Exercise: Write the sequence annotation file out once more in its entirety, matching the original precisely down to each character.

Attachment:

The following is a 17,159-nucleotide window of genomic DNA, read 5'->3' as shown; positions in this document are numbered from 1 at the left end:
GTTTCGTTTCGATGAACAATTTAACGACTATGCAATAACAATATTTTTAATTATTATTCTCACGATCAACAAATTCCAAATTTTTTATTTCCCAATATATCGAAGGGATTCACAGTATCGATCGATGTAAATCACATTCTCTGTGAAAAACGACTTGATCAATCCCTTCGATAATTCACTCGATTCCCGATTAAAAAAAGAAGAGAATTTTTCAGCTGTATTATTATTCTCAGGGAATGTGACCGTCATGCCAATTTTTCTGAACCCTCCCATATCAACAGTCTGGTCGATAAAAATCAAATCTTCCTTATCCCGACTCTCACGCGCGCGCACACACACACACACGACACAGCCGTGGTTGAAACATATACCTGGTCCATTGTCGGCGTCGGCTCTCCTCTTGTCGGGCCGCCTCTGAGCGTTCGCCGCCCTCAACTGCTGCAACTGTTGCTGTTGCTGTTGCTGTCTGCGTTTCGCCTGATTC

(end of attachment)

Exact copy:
The following is a 17,159-nucleotide window of genomic DNA, read 5'->3' as shown; positions in this document are numbered from 1 at the left end:
GTTTCGTTTCGATGAACAATTTAACGACTATGCAATAACAATATTTTTAATTATTATTCTCACGATCAACAAATTCCAAATTTTTTATTTCCCAATATATCGAAGGGATTCACAGTATCGATCGATGTAAATCACATTCTCTGTGAAAAACGACTTGATCAATCCCTTCGATAATTCACTCGATTCCCGATTAAAAAAAGAAGAGAATTTTTCAGCTGTATTATTATTCTCAGGGAATGTGACCGTCATGCCAATTTTTCTGAACCCTCCCATATCAACAGTCTGGTCGATAAAAATCAAATCTTCCTTATCCCGACTCTCACGCGCGCGCACACACACACACACGACACAGCCGTGGTTGAAACATATACCTGGTCCATTGTCGGCGTCGGCTCTCCTCTTGTCGGGCCGCCTCTGAGCGTTCGCCGCCCTCAACTGCTGCAACTGTTGCTGTTGCTGTTGCTGTCTGCGTTTCGCCTGATTC